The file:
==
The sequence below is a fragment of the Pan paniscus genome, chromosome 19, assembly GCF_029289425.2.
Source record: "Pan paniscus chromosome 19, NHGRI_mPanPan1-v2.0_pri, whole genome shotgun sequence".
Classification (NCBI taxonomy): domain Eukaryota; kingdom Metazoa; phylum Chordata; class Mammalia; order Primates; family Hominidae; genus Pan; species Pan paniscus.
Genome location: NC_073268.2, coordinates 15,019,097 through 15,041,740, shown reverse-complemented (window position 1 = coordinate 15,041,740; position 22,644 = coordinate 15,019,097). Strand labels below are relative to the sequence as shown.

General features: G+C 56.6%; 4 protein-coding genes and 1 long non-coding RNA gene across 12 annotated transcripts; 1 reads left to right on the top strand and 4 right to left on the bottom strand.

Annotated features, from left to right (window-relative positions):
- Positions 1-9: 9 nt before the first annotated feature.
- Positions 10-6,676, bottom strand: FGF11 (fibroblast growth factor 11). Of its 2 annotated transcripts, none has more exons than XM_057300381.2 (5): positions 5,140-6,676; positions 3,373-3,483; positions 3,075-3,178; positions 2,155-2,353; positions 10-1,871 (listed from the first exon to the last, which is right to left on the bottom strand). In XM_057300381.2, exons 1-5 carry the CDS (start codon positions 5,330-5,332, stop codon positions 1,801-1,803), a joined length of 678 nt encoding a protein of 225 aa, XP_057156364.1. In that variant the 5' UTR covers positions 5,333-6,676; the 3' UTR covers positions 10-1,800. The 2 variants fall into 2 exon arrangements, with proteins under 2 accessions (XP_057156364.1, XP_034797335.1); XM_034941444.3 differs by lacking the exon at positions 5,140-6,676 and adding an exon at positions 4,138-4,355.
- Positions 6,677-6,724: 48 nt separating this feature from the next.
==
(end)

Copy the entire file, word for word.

The sequence below is a fragment of the Pan paniscus genome, chromosome 19, assembly GCF_029289425.2.
Source record: "Pan paniscus chromosome 19, NHGRI_mPanPan1-v2.0_pri, whole genome shotgun sequence".
Classification (NCBI taxonomy): domain Eukaryota; kingdom Metazoa; phylum Chordata; class Mammalia; order Primates; family Hominidae; genus Pan; species Pan paniscus.
Genome location: NC_073268.2, coordinates 15,019,097 through 15,041,740, shown reverse-complemented (window position 1 = coordinate 15,041,740; position 22,644 = coordinate 15,019,097). Strand labels below are relative to the sequence as shown.

General features: G+C 56.6%; 4 protein-coding genes and 1 long non-coding RNA gene across 12 annotated transcripts; 1 reads left to right on the top strand and 4 right to left on the bottom strand.

Annotated features, from left to right (window-relative positions):
- Positions 1-9: 9 nt before the first annotated feature.
- Positions 10-6,676, bottom strand: FGF11 (fibroblast growth factor 11). Of its 2 annotated transcripts, none has more exons than XM_057300381.2 (5): positions 5,140-6,676; positions 3,373-3,483; positions 3,075-3,178; positions 2,155-2,353; positions 10-1,871 (listed from the first exon to the last, which is right to left on the bottom strand). In XM_057300381.2, exons 1-5 carry the CDS (start codon positions 5,330-5,332, stop codon positions 1,801-1,803), a joined length of 678 nt encoding a protein of 225 aa, XP_057156364.1. In that variant the 5' UTR covers positions 5,333-6,676; the 3' UTR covers positions 10-1,800. The 2 variants fall into 2 exon arrangements, with proteins under 2 accessions (XP_057156364.1, XP_034797335.1); XM_034941444.3 differs by lacking the exon at positions 5,140-6,676 and adding an exon at positions 4,138-4,355.
- Positions 6,677-6,724: 48 nt separating this feature from the next.